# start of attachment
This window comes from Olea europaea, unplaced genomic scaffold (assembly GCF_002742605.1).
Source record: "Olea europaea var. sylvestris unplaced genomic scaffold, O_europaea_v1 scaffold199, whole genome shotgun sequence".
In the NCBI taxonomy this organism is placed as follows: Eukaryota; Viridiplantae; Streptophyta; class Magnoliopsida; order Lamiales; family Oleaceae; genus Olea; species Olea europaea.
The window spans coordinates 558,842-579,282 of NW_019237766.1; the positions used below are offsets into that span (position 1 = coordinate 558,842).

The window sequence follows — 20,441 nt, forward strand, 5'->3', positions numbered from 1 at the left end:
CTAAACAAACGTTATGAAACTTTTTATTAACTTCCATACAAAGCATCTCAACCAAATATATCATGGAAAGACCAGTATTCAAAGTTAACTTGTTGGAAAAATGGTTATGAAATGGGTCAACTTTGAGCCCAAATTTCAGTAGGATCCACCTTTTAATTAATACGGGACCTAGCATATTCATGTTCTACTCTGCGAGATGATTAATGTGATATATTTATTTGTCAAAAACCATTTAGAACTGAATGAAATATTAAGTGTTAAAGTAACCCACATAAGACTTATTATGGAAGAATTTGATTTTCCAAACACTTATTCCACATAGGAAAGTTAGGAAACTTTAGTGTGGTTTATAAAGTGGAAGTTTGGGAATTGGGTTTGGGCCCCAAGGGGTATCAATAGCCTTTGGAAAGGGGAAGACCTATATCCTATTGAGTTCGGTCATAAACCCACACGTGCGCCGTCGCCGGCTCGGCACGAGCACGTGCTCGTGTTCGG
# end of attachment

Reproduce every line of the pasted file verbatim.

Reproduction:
This window comes from Olea europaea, unplaced genomic scaffold (assembly GCF_002742605.1).
Source record: "Olea europaea var. sylvestris unplaced genomic scaffold, O_europaea_v1 scaffold199, whole genome shotgun sequence".
In the NCBI taxonomy this organism is placed as follows: Eukaryota; Viridiplantae; Streptophyta; class Magnoliopsida; order Lamiales; family Oleaceae; genus Olea; species Olea europaea.
The window spans coordinates 558,842-579,282 of NW_019237766.1; the positions used below are offsets into that span (position 1 = coordinate 558,842).

The window sequence follows — 20,441 nt, forward strand, 5'->3', positions numbered from 1 at the left end:
CTAAACAAACGTTATGAAACTTTTTATTAACTTCCATACAAAGCATCTCAACCAAATATATCATGGAAAGACCAGTATTCAAAGTTAACTTGTTGGAAAAATGGTTATGAAATGGGTCAACTTTGAGCCCAAATTTCAGTAGGATCCACCTTTTAATTAATACGGGACCTAGCATATTCATGTTCTACTCTGCGAGATGATTAATGTGATATATTTATTTGTCAAAAACCATTTAGAACTGAATGAAATATTAAGTGTTAAAGTAACCCACATAAGACTTATTATGGAAGAATTTGATTTTCCAAACACTTATTCCACATAGGAAAGTTAGGAAACTTTAGTGTGGTTTATAAAGTGGAAGTTTGGGAATTGGGTTTGGGCCCCAAGGGGTATCAATAGCCTTTGGAAAGGGGAAGACCTATATCCTATTGAGTTCGGTCATAAACCCACACGTGCGCCGTCGCCGGCTCGGCACGAGCACGTGCTCGTGTTCGG